The first benefit is a robust biblical and theological exposition and defense of the Reformed doctrine of justification by faith alone. Turretin's discussion of imputed righteousness consists of thirty-one paragraphs. The first ten paragraphs are all preparatory to setting up the question. In these paragraphs, Turretin rehearses elements of the doctrine of justification crucial to this question - that justification is a strictly legal or forensic grace; that God requires perfect righteousness in order to justify a person; that only the God-man, Christ, can supply this righteousness; that we must be united to Christ if we are to have any share in this righteousness; that Christ imputes righteousness to us for justification, and that he infuses righteousness to us for sanctification; that "imputation" denotes accounting to someone a reward or punishment either for something that they have done or for what another has done for them (the latter is in view in justification); that imputed righteousness is not a legal fiction; that the active and passive obedience of Christ constitute a sufficient righteousness for a person's justification; that, while justification and sanctification must never be confused, they may never be separated.
Turretin then proposes the question - "is the righteousness and obedience of Christ imputed to us the meritorious cause and foundation of our justification with God?" In four paragraphs, he answers in the affirmative against two parties, Rome and the Socinians (a rationalistic movement that emerged within the Reformation churches). In the next seven paragraphs, he proves the question by advancing a detailed exegesis of Rom 5:18,19; Rom 4:3; 1 Cor 1:30; 2 Cor 5:21; Rom 8:3; and Rom 4:5; by reflecting on the nature of Christ's suretyship; and by offering corroborative testimony from the early Church Fathers.
Turretin then turns to "sources of explanation" in the final ten paragraphs. In this section, Turretin points out that the imputation of Christ's righteousness does not mean that "we are no less righteous than Christ and are thus considered like Christ, saviors and redeemers of the world." He also shows how it is that God's declaration in justification is not fictive but "according to truth."3
Turretin's treatment of imputed righteousness demonstrates how concerned he is to ground the doctrine in the testimony of Scripture. Much of the explanation of the doctrine is taken up with biblical exegesis. Many of the objections raised against imputed righteousness in the seventeenth century remain in circulation in the twenty-first century. Turretin's exegetical responses to these objections deftly and effectively serve us today in defending the doctrine against its detractors.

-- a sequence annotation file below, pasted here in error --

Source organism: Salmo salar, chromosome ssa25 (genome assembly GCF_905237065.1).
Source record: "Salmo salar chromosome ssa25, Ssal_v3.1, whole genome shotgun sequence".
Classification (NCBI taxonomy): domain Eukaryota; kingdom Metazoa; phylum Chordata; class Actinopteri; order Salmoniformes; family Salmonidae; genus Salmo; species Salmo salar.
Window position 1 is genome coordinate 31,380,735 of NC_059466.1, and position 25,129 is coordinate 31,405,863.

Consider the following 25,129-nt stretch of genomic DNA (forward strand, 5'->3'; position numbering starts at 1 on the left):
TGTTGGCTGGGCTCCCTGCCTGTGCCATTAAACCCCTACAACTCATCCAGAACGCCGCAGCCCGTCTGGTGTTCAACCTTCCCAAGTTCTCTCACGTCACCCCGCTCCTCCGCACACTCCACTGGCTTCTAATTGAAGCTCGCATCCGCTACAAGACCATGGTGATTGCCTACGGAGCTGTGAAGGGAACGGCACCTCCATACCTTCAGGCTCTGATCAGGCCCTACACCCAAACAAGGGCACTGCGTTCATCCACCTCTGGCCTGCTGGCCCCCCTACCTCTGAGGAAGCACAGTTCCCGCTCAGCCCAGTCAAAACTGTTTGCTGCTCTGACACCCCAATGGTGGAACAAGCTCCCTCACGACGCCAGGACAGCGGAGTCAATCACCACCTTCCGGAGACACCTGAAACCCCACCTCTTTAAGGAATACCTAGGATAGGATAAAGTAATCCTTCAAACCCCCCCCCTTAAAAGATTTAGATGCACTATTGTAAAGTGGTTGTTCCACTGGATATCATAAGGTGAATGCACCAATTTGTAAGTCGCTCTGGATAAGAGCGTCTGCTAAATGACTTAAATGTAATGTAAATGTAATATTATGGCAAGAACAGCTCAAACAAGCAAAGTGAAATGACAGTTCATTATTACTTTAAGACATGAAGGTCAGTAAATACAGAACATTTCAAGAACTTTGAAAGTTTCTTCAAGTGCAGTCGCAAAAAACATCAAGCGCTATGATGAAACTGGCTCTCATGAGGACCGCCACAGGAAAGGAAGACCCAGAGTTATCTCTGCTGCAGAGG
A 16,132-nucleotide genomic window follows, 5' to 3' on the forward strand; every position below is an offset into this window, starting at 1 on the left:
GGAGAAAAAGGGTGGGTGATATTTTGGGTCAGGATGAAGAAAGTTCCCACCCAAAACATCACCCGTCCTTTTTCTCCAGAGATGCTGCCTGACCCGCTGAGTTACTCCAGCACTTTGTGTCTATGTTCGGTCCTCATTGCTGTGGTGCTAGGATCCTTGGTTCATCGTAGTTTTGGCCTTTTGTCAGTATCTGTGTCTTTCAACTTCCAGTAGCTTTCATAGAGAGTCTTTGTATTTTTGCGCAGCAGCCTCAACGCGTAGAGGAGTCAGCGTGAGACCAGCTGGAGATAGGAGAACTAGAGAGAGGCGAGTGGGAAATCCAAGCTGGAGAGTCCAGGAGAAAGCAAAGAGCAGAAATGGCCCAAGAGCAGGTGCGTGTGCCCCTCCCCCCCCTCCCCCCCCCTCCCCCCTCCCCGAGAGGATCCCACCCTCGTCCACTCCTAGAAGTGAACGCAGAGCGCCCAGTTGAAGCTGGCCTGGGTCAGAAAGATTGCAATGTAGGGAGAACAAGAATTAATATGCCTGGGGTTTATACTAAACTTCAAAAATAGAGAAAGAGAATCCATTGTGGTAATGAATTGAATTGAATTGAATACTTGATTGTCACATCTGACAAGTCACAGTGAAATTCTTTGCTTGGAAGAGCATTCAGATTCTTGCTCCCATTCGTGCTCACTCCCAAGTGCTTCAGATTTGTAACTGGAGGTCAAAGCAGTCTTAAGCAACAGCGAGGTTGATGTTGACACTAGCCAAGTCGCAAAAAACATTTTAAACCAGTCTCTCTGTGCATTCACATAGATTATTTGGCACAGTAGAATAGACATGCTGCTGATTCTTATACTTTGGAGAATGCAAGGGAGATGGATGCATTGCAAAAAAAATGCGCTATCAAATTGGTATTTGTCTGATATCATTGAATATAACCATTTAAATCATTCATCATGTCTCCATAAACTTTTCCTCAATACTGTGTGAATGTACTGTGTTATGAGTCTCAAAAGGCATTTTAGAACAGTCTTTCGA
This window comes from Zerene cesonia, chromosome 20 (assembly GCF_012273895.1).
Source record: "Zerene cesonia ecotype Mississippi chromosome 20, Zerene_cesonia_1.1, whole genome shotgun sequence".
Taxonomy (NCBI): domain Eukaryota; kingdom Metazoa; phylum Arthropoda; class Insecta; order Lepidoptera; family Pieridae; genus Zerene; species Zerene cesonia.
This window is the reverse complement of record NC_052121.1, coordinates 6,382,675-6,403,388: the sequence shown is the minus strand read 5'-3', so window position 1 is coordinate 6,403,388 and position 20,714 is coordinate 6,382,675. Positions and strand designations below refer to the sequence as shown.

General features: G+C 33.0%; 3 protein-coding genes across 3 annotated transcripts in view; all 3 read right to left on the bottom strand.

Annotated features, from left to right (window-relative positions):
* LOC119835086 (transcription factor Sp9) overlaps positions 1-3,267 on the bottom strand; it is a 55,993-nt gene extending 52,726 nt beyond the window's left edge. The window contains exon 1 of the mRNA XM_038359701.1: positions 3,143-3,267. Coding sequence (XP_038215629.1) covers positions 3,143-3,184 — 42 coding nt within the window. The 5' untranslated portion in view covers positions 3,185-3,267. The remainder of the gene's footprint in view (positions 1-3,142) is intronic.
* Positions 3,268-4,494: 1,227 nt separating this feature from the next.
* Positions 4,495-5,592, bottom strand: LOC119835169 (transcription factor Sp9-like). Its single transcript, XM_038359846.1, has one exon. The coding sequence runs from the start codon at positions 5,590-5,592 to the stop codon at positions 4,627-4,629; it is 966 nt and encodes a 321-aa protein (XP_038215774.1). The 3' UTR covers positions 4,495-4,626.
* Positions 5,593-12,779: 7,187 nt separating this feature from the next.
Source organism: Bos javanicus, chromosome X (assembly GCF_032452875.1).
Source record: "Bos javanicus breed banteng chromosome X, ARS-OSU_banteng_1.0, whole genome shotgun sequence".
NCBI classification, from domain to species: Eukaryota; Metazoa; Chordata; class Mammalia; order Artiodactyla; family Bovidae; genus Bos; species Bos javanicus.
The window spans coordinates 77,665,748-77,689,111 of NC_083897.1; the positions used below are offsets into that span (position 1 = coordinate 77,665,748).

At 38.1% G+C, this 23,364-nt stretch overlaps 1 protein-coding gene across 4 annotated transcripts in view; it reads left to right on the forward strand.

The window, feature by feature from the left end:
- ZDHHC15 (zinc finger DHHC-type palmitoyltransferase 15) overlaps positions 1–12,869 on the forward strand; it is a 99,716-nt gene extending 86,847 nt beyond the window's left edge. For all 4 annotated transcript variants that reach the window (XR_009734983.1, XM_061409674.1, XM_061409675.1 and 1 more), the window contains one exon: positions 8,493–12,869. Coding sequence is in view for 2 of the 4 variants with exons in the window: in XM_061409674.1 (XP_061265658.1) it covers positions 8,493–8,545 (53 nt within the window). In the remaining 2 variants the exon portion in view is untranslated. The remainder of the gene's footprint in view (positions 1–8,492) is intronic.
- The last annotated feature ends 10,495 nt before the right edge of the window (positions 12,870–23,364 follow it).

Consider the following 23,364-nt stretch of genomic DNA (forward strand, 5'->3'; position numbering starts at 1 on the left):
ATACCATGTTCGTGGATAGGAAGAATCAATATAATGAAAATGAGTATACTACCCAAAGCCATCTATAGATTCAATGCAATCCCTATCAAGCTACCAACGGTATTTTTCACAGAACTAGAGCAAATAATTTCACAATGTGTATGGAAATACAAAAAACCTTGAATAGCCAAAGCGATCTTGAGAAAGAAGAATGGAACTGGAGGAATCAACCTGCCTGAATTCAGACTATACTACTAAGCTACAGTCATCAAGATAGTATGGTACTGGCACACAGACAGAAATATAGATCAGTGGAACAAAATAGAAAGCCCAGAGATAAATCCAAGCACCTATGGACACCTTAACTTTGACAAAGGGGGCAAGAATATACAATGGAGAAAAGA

The second benefit that Turretin's discussion offers is a model of theological moderation. He does not run to extremes in formulating Christian doctrine. He vigorously opposes Rome's opposition to imputed righteousness. But Turretin is well aware that there are errors that lie in the other direction. For this reason, he will not allow himself to be identified with the antinomian error that justification may be separated from sanctification. He will not countenance the view that the sinner's righteousness in Christ for justification renders him righteous in precisely the same sense that Christ is righteous. The truth, Turretin argues here (and frequently elsewhere), does not lie at the fringes but in the center. In this respect, Turretin is a theologian of the middle way.
Turretin is valuable, then, for what he says about justification - his a robust biblical and theological defense and explanation of the doctrine. But he is equally valuable for how he says what he says. His method promotes both precision and balance. In our day, we need both at least as much as Turretin's readers did in the seventeenth century. Reformed Christians in the generations following Turretin saw him not as an antiquated relic but a reliable guide to biblical truth. Sadly, justification by faith alone still lies under Rome's anathema. Thankfully, Turretin's magisterial work remains with us today. Will we take the "thread of Ariadne" from his hand?
1. James T. Dennison, Jr., "The Life and Career of Francis Turretin," in Francis Turretin, Institutes of Elenctic Theology, ed. James T. Dennison, Jr., trans. George M. Giger (3 vols.; Phillipsburg, NJ: P&R, 1992-1997), 3.645.
2. Turretin, Institutes, 1.xl.
3. Ibid., 2.655.